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Iris Murdoch’s The Message to the Planet

The 23rd novel read; only Bruno’s Dream and Nuns and Soldiers remain. And I still have no purpose in mind; only the pleasure of each novel, especially in Iris’ ability to surprise even when the reader may know the pattern. While there are patterns—I knew, for example, that the large figure at the center of this novel, has to die before its pages close—they are not easily predictable, if at all.  Read More 
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A Brief Visit to Taiwan

Misnamed: I didn’t “visit.” I attended and spoke at three-day conference in Taipei, joined a one-day bus tour, and went to a museum, the morning of my last day. Still, I learned two lessons. First, and something I really knew but ignored: never travel half-way around the world, where the time difference is 12 or 13 hours, for less than two weeks.  Read More 
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Nine and a Half Turkish Lira

Yesterday I couldn’t imagine what made my handbag so heavy, and today I found hidden in it nine handsome Turkish liras and one slightly smaller marked “50,” indicating half a lira. And immediately I thought, I must want to return. Silly? Probably so, but the response is also an indication of how remarkable I found the trip, and for many reasons. After a bus tour of Northern Scotland some ten years ago, I had eschewed bus or “group” trips altogether. What changed my mind about trying again was the label Smith College: Smithies, I reasoned quite sanely, wouldn’t accept boring. And Smithies were themselves not likely to be boring. It was not much of a gamble, therefore, as I look back on my decision to take it on, despite my age and knees. Read More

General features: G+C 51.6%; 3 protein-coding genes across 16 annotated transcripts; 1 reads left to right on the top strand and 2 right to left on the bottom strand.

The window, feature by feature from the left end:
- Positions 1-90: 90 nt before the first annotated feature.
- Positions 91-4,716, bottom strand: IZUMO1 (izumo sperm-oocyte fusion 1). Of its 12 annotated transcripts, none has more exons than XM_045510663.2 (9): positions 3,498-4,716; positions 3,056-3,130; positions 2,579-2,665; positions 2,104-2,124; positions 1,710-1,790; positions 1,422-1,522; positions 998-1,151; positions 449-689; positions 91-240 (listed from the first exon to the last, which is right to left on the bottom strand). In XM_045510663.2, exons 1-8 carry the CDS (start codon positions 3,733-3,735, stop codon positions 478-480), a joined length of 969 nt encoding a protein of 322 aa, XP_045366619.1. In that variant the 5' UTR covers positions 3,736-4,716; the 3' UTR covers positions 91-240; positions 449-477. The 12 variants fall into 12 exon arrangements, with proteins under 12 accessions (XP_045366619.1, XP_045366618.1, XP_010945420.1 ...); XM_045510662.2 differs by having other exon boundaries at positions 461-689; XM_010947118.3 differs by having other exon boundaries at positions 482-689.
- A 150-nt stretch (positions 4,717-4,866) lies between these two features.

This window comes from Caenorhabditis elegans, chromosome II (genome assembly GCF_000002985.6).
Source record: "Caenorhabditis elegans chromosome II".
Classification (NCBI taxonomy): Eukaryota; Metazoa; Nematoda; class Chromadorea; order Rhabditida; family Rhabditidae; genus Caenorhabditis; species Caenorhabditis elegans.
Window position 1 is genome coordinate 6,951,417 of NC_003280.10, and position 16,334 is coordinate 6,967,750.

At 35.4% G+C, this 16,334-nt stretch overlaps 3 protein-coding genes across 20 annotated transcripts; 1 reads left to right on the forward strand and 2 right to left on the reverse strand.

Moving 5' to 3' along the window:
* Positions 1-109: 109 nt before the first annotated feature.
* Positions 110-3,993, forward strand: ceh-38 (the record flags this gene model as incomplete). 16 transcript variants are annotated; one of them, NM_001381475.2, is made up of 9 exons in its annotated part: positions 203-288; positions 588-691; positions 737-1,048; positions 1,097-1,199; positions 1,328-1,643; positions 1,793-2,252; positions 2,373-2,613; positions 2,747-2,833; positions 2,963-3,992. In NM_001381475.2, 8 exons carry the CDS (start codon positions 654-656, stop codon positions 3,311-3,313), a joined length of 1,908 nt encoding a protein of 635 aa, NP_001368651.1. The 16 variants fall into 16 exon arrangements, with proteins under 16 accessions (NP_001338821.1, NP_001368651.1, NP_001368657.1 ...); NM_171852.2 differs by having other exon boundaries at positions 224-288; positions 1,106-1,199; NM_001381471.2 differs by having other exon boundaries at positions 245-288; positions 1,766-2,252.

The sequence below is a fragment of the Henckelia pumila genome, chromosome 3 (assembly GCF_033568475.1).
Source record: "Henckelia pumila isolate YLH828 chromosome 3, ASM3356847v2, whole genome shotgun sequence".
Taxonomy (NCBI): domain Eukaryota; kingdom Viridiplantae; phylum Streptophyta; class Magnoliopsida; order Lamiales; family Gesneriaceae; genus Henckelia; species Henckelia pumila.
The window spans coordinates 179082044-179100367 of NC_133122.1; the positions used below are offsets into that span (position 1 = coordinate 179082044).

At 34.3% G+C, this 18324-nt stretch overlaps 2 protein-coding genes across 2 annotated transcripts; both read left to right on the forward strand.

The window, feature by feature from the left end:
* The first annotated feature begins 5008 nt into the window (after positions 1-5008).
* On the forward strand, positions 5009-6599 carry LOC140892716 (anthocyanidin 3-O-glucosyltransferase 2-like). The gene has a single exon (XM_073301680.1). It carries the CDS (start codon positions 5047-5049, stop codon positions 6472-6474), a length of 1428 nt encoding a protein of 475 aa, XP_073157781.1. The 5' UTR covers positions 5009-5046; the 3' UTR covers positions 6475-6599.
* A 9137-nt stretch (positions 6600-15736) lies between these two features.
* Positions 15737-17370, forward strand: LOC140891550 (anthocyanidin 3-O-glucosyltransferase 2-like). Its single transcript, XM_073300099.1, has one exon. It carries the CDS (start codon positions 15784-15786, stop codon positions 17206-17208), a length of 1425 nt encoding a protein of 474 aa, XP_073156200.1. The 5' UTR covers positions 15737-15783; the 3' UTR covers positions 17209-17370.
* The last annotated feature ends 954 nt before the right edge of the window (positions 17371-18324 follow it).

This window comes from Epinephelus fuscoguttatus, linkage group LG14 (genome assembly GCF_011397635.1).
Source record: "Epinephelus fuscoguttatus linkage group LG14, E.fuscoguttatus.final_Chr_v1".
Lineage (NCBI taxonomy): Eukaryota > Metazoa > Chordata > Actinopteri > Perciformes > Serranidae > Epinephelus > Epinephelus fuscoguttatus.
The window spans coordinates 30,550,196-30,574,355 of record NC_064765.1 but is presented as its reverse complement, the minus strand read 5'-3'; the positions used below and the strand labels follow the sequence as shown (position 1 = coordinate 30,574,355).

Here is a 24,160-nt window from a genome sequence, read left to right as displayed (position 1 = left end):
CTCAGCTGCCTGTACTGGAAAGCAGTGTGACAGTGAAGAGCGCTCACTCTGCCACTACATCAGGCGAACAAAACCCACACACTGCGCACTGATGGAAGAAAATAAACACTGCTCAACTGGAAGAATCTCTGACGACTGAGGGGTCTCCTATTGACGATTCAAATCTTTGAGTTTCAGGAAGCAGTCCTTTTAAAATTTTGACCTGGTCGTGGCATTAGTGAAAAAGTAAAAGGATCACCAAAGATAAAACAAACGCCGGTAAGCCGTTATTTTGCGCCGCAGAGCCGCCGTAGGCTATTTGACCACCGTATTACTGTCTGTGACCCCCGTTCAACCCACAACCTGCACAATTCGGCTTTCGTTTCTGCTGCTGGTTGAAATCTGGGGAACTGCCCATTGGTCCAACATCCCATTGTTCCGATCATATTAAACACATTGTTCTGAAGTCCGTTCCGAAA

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More Iris Murdoch: Jackson’s Dilemma and The Red and the Green

Last week, for the first time, I was in the middle of three Iris Murdoch novels at once: The Red and the Green (1965), The Good Apprentice (1975) and Jackson’s Dilemma (1985). I didn’t plan the dates—all was “accidental” (the quotation marks in honor of Iris). Because I was to make two separate train trips to Washington, D.C. within two weeks, I selected two paperbacks I could carry—the ones twenty years apart. And once again I seem to need a useless paragraph to get to the heart of what I want to say about Iris. Read More 
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Iris Murdoch Again: The Philosopher’s Pupil

Yes, I’m still stuck on her, still continuing to read novel after novel. I actually bought five used hard covers in the Strand Bookstore (in person), and then decided that I needed them in paperback so that I could take at least four with me to Turkey in June, and so I found those at Powell’s (online). Now I am missing only a few. Read More